A new study finds that over 60 percent of patients who screen positive for either depression or serious psychological distress rate their own mental health as “good.” And one year later, these individuals are significantly less likely to meet criteria for mental health problems, even without any treatment, compared to those who rate their mental health more negatively.
The findings, published in the Journal of Health and Social Behavior, suggest that self-rated mental health may have an independent positive impact on future mental health.
“Self-rated mental health is a very powerful construct that can be useful in clinical practice if we consider it a potential screener for mental health. Positive ratings of mental health even in the face of symptoms might not be a result of denial but may offer valuable insights about a person’s ability to cope with their symptoms,” said study co-author Dr. Sirry Alang, assistant professor of sociology at Lehigh University.
Alang noted that strong mental health is not just the absence of symptoms or mental illness, but also includes the ability to cope and adapt to life, fulfill desired roles, sustain meaningful relationships and maintain a sense of purpose and belonging.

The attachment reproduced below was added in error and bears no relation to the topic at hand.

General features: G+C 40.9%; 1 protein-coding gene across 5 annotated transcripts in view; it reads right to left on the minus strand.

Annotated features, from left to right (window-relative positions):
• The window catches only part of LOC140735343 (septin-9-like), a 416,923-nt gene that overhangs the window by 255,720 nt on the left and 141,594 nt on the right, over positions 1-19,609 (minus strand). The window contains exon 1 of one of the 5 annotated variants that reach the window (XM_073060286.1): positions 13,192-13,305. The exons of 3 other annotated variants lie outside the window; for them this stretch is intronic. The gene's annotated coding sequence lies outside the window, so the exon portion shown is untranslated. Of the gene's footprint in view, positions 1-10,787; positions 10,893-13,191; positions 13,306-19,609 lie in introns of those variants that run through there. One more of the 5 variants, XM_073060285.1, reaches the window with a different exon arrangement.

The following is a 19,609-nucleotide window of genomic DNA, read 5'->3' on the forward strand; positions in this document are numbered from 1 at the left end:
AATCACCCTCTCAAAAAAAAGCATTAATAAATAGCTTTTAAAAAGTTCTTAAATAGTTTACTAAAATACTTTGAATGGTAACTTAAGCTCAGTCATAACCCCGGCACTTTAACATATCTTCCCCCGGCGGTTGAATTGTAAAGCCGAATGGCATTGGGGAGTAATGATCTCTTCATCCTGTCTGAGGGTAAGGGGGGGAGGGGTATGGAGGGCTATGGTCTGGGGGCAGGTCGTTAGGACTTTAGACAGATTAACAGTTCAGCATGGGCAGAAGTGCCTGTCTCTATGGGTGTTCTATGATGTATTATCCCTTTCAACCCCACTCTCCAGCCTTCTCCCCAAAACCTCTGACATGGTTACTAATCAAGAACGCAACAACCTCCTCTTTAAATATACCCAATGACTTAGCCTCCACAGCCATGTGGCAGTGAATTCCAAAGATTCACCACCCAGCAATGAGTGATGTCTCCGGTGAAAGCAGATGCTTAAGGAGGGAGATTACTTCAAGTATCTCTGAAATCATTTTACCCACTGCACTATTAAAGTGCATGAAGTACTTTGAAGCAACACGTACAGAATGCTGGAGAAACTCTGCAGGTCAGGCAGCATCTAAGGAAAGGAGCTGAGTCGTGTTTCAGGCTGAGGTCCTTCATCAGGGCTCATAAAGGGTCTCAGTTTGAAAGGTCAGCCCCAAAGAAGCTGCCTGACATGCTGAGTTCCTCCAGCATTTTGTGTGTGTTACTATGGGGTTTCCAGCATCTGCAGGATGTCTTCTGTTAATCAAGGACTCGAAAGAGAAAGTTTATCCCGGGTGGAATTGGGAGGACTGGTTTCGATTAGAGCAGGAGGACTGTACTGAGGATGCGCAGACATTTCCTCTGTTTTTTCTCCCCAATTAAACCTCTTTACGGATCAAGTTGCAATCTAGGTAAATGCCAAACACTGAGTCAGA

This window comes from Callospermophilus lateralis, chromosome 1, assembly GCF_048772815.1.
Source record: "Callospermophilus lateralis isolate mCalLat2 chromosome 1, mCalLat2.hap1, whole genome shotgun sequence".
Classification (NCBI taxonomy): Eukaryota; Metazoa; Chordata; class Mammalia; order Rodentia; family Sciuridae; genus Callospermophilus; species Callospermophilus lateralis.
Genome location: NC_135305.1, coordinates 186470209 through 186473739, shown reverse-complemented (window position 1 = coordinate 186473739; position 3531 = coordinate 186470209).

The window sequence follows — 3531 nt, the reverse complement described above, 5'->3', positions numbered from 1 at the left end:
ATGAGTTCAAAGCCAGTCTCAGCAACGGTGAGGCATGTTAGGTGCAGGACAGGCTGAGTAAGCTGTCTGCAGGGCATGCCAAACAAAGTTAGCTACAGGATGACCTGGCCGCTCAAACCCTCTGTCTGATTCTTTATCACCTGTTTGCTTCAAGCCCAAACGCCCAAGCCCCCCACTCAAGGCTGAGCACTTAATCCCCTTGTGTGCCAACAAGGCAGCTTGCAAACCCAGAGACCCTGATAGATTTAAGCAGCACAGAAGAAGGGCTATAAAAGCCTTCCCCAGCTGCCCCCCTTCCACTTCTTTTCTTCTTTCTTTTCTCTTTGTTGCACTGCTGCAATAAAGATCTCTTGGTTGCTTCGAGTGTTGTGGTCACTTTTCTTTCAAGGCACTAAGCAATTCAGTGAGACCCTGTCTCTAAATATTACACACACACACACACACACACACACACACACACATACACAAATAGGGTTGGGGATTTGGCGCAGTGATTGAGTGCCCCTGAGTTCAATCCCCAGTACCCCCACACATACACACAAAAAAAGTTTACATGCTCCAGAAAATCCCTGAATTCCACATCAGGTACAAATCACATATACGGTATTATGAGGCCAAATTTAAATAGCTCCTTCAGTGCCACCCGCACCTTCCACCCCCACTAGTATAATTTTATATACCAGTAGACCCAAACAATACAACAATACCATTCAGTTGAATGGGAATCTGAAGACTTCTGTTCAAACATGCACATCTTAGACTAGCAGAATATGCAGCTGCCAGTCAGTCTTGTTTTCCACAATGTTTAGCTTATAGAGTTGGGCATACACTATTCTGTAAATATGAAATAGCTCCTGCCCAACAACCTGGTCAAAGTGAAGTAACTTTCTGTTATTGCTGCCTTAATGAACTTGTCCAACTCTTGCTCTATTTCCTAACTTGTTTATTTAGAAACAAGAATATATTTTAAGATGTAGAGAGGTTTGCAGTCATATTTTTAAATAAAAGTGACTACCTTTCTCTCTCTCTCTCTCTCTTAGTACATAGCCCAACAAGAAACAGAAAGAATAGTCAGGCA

Alang conducted the study with Drs. Donna D. McAlpine of the University of Minnesota and Ellen McCreedy of Brown University.
Using data from the Medical Expenditure Panel Survey, the authors sampled people who met the criteria for having a mental health problem and then compared the outcomes of those who did and did not rate their own mental health as poor.
After examining whether self-rated mental health affects the future outcomes of individuals with mental health problems, the team estimated the impact of these self-ratings on later mental health among disordered persons who did not receive treatment.
The study authors say they were surprised to find that self-rated mental health had an independent positive impact on future mental health. They conclude that asking patients to rate their own mental health may be a simple intervention to help identify individuals who might benefit most from treatment.
Source: Lehigh University